Monday, February 25, 2008

80th Annual Academy Awards: A Review

Jon Stewart has become the Johnny Carson of Oscar hosts with this year’s awards. He brought a low-key classiness to the show, which was mared only by less-than-memorable speeches and few genuine “moments.” In fact, it was Stewart himself who engineered the best speech of the night by bringing out slighted ONCE singer-songwriter Markéta Irglová to speak after she’d been cut off unjustly.

Both “parts” of the ONCE Best Song acceptances were the highlight of the show. “Make art” said Glen Hansard; “no matter how far out your dreams are, it's possible,” said Markéta Irglová. And the performing of “Falling Slowly” was so charming: love that Glen Hansard used the damaged guitar from the film.

Stewart was not the right choice I thought a couple years ago, but this year following the WGA strike and it being an election year, he was perfect. I can easily see him becoming an Oscar-show-host fixture: the heir to Billy Crystal following the reigns of Bob Hope (40s, 50s, 60s), Carson (70s, 80s), and Crystal (80s, 90s).

The evening was off brilliantly with Stewart zeroing in on the VANITY FAIR party as the target for humor (rather than going for the studios or producers). His political jokes fared well too (AWAY FROM HER is about a woman who forgets her husband— Hilary Clinton thought it was the “feel good” movie of the year; Oscar is 80 which makes him the front-runner for the Republican nomination.)

The use of old Oscar footage (which dated back to the 1939/40 ceremony and Hattie McDaniel) was well played and gave the show the sense of history it always seems to be missing. The only famous clip I missed was Art Carney kicking his foot up in the air when he won in the 70s: they hit ALL the biggies though. Oddly the reel that DIDN’T work for me was the Best Picture rundown, and I think I know why. Because there have been so many oddball winners over the years, the reel should have included sound-ups on the BIG winners: the CASABLANCAs and the LAWRENCE OF ARABIAs to cover the CIMARRONs and the BEAUTIFUL MINDs. The way they did it gave every film equal weight: but time has exposed the duds. The “interview” bites with Barbra Streisand and Michael Douglas/Catherine Zeta-Jones actually worked, but they were dropped halfway through the show: it would have been better not introducing these at all, if they would just be in the first half (you know others were done but cut for time).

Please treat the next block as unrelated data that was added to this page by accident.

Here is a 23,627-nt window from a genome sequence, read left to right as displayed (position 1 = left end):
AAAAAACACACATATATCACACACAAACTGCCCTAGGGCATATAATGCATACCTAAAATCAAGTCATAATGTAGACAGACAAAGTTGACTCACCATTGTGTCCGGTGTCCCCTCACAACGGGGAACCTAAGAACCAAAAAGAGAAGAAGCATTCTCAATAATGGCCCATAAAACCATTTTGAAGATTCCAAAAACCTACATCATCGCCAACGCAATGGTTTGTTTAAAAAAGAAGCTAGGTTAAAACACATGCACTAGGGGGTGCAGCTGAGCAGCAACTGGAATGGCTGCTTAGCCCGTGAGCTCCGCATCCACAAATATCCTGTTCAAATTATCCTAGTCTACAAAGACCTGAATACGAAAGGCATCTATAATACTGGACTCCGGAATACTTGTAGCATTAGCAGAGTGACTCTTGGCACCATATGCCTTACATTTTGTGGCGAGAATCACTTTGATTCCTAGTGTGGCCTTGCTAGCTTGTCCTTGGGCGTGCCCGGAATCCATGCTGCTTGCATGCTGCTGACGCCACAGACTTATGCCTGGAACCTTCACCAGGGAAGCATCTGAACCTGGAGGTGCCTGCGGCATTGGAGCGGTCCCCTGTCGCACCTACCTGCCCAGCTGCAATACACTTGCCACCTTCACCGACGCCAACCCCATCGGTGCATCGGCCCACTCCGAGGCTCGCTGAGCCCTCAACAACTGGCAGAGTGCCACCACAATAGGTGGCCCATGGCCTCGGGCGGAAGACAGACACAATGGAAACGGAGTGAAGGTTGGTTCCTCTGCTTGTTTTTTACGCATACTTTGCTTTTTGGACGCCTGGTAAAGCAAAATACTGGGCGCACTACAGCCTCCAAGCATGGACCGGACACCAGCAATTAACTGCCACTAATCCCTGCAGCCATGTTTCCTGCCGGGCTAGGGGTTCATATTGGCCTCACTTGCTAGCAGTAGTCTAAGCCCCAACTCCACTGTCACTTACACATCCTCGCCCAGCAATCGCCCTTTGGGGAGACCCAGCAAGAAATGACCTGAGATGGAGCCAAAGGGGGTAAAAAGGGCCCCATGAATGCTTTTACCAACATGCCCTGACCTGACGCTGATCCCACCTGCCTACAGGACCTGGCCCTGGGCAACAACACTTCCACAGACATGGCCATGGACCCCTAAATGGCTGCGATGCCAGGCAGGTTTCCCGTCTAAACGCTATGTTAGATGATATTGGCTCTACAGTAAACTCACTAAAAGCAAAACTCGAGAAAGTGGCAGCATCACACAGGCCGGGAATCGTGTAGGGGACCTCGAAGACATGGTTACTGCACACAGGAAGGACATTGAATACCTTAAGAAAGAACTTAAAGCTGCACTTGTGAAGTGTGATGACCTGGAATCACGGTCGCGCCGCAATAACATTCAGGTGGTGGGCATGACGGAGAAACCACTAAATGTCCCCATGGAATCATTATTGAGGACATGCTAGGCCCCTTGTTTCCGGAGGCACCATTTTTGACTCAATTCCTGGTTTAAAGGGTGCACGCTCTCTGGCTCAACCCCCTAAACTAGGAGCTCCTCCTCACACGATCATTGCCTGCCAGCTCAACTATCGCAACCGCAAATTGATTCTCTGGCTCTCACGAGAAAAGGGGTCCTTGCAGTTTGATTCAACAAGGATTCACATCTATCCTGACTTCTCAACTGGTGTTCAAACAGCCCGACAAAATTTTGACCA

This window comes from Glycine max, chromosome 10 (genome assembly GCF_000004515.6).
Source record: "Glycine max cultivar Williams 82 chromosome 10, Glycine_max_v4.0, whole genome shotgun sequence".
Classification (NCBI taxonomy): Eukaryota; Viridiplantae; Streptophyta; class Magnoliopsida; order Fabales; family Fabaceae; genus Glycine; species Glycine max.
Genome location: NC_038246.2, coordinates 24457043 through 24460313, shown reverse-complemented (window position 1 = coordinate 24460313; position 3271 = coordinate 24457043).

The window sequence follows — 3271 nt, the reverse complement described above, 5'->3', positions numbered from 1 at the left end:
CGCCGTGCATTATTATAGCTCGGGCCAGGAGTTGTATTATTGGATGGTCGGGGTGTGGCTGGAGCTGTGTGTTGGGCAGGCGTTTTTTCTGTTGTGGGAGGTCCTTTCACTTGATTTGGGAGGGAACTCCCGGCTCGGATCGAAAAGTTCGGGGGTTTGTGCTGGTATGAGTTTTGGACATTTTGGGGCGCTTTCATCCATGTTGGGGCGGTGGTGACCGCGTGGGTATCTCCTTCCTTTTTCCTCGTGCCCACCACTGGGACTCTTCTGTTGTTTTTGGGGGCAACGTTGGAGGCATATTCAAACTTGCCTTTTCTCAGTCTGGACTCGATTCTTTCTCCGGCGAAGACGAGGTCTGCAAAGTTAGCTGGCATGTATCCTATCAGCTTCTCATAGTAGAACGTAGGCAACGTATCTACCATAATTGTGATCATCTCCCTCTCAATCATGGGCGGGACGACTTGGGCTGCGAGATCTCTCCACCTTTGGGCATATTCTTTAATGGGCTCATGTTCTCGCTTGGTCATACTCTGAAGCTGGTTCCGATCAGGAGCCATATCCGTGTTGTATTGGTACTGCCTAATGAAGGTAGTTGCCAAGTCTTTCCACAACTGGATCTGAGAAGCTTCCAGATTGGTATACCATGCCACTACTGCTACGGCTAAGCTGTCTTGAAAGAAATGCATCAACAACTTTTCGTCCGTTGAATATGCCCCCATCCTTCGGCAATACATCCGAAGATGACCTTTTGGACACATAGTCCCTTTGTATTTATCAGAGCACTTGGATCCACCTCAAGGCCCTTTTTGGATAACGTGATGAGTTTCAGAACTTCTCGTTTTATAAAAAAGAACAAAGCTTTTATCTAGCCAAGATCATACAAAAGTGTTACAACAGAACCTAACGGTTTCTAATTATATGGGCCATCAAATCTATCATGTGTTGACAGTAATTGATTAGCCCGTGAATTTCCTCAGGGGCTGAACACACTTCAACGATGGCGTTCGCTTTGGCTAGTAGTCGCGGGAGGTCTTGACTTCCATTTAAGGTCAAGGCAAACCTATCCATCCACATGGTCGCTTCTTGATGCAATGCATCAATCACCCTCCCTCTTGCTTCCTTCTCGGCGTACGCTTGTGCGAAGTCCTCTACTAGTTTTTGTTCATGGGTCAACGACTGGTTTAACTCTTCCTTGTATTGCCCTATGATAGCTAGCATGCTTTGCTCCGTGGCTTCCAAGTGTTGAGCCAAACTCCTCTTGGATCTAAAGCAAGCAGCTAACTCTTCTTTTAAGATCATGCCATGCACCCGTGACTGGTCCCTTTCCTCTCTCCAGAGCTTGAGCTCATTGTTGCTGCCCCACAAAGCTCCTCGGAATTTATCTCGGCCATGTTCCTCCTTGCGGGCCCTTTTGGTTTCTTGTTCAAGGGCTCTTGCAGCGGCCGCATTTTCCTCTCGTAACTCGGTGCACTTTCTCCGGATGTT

What we could have done without is the Jerry Seinfeld “Bee” from BEE MOVIE! Can we be finally be freed from this movie? It wasn’t even nominated for Best Animated Film: doesn’t this tell the Oscar producers something?

Jennifer Hudson’s appearance was a little startling in a way we all could have predicted last year: it was like oh yeah Jennifer Hudson has an Oscar, weird. Liked John Travolta’s entrance even if his hair is totally bizarre. Nominee Viggo Mortensen resembled Michael Douglas in KING OF CALIFORNIA. Katherine Heigl was a bundle of nerves. Jonah Hill and Seth Rogen’s Halle Berry/Judi Dench thing went on far too long and was barely amusing. BIZZAREST cutaway of the night: Cameron Diaz (for several seconds) during the Robert Boyle tribute.

Robert Boyle: nice speech and actually his extreme age didn’t really come off that badly, which I had feared. It was nice that he rattled off directors that he was honored to work with. This is EASILY the last hurrah for Mr. Hitchcock at the Oscars.

Winner Tilda Swinton’s paleness, particularly in a black dress, was disconcerting. Note to nominess: try to look AT LEAST as good as you did in the movie you’re up for. I will say this for Swinton though, when she was harassed on the red carpet about who she’d thank if she won (TRANSLATION: you have no chance), she declined to answer. And then Richard Roeper had the nerve to say that SHE didn’t think she’d win: no bonehead, she didn’t want to answer a question that ASSUMED she wouldn’t.

And now, the Coens. Yes, their speech(es) were cocky and mostly pointless. But, then again, it would have been worse if they suddenly weren’t themselves, just to please “Oscar.” So, I’ll just say I’m mixed on their acceptances.

Marion Cotillard is as cute as a button. I think she expected to be clapped off sooner, which is why the end of her speech got a little rambly and overdone. Still, she was genuinely overwhelmed and she was sweet. And her win was groundbreaking, since it was a foreign-language performance. The Oscars have slighted foreign-language performances more than any other “minority” through the years— they’re only just getting around to honoring them. I also liked Javier Bardem’s speech when he talked about (and to) his mother, and included a little Spanish.

Diablo Cody wisely stepped away from the mike when she began to cry at the end of her speech: it made for a heartfelt moment rather than a potentially awkward one.

Other funny Stewart bits: LAWRENCE OF ARABIA on the iphone, the Angelina Jolie “and the baby goes to” award, playing Wii tennis with young actress Jamia Simone Nash.

This was the best Oscars in recent history. Not very many AMAZING moments, but quietly classy.

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